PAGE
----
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Crime Stop: 262.6151

Area 51

The police have divided the city neighborhoods into Community Action areas. We are in Area 51, and Area 41 south of the freeway.

COMMUNITY ACTION OFFICERS (CAOs)

CAOs help form neighborhood Block Watch and Fight Back groups; perform security evaluations at homes and businesses; give community presentations on crime prevention; teach safety to kids in schools; resolve neighborhood problems by bringing in city agencies to help; and help solve crimes by providing patrol officers and detectives valuable tips.

The police have divided Phoenix neighborhoods into Community Action areas. Because of our unique location straddling I-10, F Q Story is in 2 areas. 
Ben Harris #8275
Community Action Officer
Mtn View Precinct
Benjamin.Harris@phoenix.gov
CL: 602-361-4501
Desk: 602-495-6882

Mario Ancich #4013
Community Action Officer
Central City Precinct
mario.ancich@phoenix.gov
CL: 602-495-5005
Desk: 602-534-1389

Misdemeanor and liquor license issues -
Officer Armida Gonzales #6190
Central City Precinct
602-534-6805
armida.gonzales@phoenix.gov

Police officers work four 10-hour days so it may take several days to get a call back.

Here is a link to the Phoenix PD part of the City website. Lots of news and info on programs, etc.

Online Crime Search Tool

This article is from the July 14, 2014 edition of the Republic:

Phoenix residents can now use a new crime-mapping tool that allows users to filter crime statistics by crime type, date, location and other details.

Traffic: Want to find out just how bad the traffic is on the freeways? Check out ADOT's traffic cameras.


WHAT IS BLOCK WATCH?

Here are definitions from around our continent.

The Block Watch program fights the isolation and separation that crime creates and feeds upon, it forges bonds among area residents and businesses, helps reduce burglaries and other crime, and improves relations between the police and the community they serve.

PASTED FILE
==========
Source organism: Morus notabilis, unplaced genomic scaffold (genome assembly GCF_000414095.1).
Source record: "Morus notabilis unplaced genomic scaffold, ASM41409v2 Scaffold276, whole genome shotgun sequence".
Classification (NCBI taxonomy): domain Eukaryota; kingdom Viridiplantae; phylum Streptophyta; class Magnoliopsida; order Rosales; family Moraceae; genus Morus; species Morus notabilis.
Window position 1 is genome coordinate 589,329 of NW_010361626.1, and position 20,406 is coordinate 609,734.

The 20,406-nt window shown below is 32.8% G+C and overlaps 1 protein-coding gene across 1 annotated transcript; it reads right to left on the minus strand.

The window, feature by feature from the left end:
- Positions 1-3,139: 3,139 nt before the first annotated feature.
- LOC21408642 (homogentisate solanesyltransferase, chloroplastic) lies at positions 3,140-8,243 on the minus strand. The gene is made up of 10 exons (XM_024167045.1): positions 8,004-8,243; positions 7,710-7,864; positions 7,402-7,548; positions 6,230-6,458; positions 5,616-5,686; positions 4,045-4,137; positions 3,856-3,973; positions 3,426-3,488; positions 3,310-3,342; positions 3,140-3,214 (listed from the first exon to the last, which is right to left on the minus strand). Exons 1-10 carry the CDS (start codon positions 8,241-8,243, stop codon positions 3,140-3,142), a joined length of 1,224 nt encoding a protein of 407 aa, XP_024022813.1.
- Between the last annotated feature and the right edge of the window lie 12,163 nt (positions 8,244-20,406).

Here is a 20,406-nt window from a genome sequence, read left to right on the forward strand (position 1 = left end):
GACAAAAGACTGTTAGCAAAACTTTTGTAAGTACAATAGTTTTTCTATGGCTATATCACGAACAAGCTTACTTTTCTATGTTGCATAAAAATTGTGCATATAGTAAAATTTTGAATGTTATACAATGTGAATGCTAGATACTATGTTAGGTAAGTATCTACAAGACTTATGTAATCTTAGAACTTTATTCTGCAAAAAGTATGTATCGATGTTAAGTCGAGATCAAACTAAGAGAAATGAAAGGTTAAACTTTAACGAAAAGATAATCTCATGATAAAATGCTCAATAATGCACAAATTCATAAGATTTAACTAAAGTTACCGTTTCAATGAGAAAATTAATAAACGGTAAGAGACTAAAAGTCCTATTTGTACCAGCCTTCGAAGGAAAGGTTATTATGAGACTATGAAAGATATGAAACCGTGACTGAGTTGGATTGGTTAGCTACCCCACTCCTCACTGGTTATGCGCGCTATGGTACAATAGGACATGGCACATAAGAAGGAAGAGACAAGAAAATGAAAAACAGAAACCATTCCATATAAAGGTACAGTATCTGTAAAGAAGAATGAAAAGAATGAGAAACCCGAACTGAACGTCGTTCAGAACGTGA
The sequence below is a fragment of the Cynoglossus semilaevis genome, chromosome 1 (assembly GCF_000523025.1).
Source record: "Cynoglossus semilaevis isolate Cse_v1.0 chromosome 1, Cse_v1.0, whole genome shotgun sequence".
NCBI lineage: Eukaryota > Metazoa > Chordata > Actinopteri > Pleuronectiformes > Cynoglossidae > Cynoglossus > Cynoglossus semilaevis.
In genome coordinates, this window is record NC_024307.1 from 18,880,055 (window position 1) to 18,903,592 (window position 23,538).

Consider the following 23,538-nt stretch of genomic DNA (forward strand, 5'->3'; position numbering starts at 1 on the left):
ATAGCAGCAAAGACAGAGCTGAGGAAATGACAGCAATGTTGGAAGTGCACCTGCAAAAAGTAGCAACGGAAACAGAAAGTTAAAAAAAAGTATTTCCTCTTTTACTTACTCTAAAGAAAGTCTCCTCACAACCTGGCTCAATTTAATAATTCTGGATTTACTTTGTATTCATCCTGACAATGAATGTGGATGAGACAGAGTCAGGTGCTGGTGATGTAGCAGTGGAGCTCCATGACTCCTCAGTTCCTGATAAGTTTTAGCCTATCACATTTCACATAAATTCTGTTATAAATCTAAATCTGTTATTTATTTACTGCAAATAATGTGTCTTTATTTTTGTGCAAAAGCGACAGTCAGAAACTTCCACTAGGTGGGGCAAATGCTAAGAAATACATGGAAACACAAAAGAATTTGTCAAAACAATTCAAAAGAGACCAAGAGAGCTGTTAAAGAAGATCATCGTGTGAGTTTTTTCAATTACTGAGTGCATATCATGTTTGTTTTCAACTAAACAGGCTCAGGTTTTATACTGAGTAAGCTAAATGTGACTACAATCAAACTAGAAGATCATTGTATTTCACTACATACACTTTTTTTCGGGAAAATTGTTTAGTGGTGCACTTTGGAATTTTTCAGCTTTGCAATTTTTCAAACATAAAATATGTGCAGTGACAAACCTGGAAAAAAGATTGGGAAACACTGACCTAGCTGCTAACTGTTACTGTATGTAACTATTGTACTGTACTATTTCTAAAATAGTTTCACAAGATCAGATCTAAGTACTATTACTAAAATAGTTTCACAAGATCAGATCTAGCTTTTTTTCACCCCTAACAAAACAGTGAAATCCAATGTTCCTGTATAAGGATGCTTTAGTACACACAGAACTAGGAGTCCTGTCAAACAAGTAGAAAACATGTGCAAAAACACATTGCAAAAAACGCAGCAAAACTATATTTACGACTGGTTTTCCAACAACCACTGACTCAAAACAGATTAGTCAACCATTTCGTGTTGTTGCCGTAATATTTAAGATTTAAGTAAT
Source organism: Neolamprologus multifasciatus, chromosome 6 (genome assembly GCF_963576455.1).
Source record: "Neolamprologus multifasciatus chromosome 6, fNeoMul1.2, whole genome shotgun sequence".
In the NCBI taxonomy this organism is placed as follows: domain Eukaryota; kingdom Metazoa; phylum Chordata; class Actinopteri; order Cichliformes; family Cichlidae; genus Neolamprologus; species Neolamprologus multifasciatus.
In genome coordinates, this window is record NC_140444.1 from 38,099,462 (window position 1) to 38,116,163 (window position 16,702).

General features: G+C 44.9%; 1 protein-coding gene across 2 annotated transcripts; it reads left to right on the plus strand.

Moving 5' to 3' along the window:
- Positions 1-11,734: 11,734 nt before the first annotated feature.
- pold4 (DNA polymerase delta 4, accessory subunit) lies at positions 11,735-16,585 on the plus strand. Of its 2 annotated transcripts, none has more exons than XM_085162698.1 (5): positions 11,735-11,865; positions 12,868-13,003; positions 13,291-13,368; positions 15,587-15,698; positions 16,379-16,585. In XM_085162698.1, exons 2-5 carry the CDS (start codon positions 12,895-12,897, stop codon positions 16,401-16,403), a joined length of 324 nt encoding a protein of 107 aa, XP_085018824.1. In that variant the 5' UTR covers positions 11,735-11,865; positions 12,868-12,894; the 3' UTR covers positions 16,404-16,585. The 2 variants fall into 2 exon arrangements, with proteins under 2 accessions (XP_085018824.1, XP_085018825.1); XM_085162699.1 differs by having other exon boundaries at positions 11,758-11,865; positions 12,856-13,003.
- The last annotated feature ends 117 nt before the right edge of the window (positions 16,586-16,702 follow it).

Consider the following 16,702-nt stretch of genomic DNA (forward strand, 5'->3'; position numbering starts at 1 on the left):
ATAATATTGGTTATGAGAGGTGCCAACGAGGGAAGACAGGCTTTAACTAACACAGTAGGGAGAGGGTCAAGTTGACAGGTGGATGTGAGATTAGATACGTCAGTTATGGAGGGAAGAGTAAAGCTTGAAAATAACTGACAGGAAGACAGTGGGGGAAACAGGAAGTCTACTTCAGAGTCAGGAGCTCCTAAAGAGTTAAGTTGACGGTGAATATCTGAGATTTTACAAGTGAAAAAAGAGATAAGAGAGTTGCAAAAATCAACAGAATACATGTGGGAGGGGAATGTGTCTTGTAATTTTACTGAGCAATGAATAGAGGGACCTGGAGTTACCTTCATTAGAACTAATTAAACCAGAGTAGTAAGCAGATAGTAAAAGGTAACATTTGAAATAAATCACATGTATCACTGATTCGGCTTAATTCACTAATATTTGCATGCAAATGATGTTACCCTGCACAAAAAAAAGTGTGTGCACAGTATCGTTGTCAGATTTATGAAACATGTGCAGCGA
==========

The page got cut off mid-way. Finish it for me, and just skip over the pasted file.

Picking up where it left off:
—BLOCK WATCH SOCIETY OF BRITISH COLUMBIA

Block Watch is a powerful yet simple program that really works, when neighbors make it work. It promotes neighborhoods where people talk to each other on the street, in their yards, in their homes, or by using a telephone tree. There is more crime in neighborhoods where people mind their own business and stay to themselves. These two types of neighborhoods have differences that are obvious to the "bad guys". I guess you know which type they prefer.
—City of Kent, Washington

Becoming acquainted with your neighbors.
Working together to solve problems in your neighborhood.
Helping the police by being aware of and reporting any unusual activities as they occur. You know best what is "normal" activity in your neighborhood.
Learning to prevent and detect crime in your neighborhood and taking the necessary steps to make it safer (i.e. utilizing locks, lighting, etc.)
Reporting suspicious persons. NOT apprehending, leave that for the police.
Looking out for your neighbors.
—Chandler, AZ PD

A block watch is a self-help, anticrime program in which the key to success is community involvement.
Citizens act as "extra eyes and ears" to report crime and suspicious activity to the Police and to each other in an organized manner.